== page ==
To the Point: The United States Military Academy, 1802-1902

By George S. Pappas | Go to book overview

20
Guard Well Your Heritage

The turmoil caused by problems at West Point was not unnoticed by graduates. The obvious mishandling of the black cadet problem, hazing incidents, and the cadet attempted punishment of honor code violations caused much concern. Near the end of his second term, President Grant and General in Chief William T. Sherman, both graduates of the Academy, realized that strong and effective action had to be taken immediately. Their first step was to persuade Major General John M. Schofield, Class of 1853, to be superintendent. This was unusual. Schofield was the third ranking general officer in the Army; although brevet general officers had served as both commandant of cadets and superintendent, this was the first time a general of regular rank was named superintendent. Schofield had little to gain from this appointment and realized that without major support in Washington he would be unable to improve the Academy operations and academic activities.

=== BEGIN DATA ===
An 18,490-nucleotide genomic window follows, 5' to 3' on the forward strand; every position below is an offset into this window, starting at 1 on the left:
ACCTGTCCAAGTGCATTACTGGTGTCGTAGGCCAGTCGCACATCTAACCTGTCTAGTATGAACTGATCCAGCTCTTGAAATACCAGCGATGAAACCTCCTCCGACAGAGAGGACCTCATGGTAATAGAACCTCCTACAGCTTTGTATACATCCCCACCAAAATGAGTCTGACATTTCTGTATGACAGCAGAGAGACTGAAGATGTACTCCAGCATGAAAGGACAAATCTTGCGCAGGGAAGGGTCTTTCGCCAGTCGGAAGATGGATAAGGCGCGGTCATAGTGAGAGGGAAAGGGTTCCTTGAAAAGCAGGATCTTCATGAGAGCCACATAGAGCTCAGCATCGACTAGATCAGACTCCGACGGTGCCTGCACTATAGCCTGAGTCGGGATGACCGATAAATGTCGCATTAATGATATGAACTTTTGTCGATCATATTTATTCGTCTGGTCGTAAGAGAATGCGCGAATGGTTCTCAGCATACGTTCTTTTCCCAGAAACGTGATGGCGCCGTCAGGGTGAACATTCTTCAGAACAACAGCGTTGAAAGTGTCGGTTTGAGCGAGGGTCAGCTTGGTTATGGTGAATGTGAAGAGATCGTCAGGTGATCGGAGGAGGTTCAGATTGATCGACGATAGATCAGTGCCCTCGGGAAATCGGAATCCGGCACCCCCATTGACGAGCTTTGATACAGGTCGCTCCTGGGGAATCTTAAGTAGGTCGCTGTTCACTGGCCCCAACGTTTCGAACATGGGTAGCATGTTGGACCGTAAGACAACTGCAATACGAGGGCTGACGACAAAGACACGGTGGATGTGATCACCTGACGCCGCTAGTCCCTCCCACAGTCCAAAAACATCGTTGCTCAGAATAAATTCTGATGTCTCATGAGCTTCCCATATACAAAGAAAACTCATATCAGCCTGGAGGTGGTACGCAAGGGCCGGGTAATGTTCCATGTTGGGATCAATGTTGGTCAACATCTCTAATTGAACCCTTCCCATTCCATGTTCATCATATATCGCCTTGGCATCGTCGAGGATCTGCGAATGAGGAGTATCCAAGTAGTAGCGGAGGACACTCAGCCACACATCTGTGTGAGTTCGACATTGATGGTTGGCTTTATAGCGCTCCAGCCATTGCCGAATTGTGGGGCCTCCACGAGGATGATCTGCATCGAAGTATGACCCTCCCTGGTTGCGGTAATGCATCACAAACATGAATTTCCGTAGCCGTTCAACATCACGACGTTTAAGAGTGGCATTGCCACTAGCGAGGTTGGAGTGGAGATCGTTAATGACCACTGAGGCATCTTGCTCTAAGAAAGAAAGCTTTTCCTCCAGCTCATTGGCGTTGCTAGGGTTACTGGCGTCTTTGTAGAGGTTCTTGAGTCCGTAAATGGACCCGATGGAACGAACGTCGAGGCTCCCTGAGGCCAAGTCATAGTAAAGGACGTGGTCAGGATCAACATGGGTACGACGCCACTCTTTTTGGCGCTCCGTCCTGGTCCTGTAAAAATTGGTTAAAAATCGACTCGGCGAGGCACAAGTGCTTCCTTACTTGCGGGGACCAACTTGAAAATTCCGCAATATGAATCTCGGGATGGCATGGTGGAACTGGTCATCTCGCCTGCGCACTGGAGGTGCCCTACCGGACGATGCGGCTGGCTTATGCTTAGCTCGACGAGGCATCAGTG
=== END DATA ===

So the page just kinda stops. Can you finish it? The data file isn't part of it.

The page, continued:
Schofield realized that his efforts would be hampered by three different groups: Congress, the Academic Board, and the War Department, specifically the Secretary of War. Difficulties with individual Congressmen and Senators had plagued superintendents since Thayer's time. Congressmen too often appointed cadets who did not have the educational background to pass even the simple entrance exams, let alone maintain proficiency in Academy studies. Efforts by superintendents, including Thayer, to have Congress enact legislation making entrance examinations more difficult were fruitless. As a result, only a small percentage of each class graduated four years later. Congressmen insisted that simple examinations were necessary if every young man was to have equal opportunity to enter the Academy. They also pressured the Secretary of War and the President to reinstate cadets dismissed for academic deficiencies or

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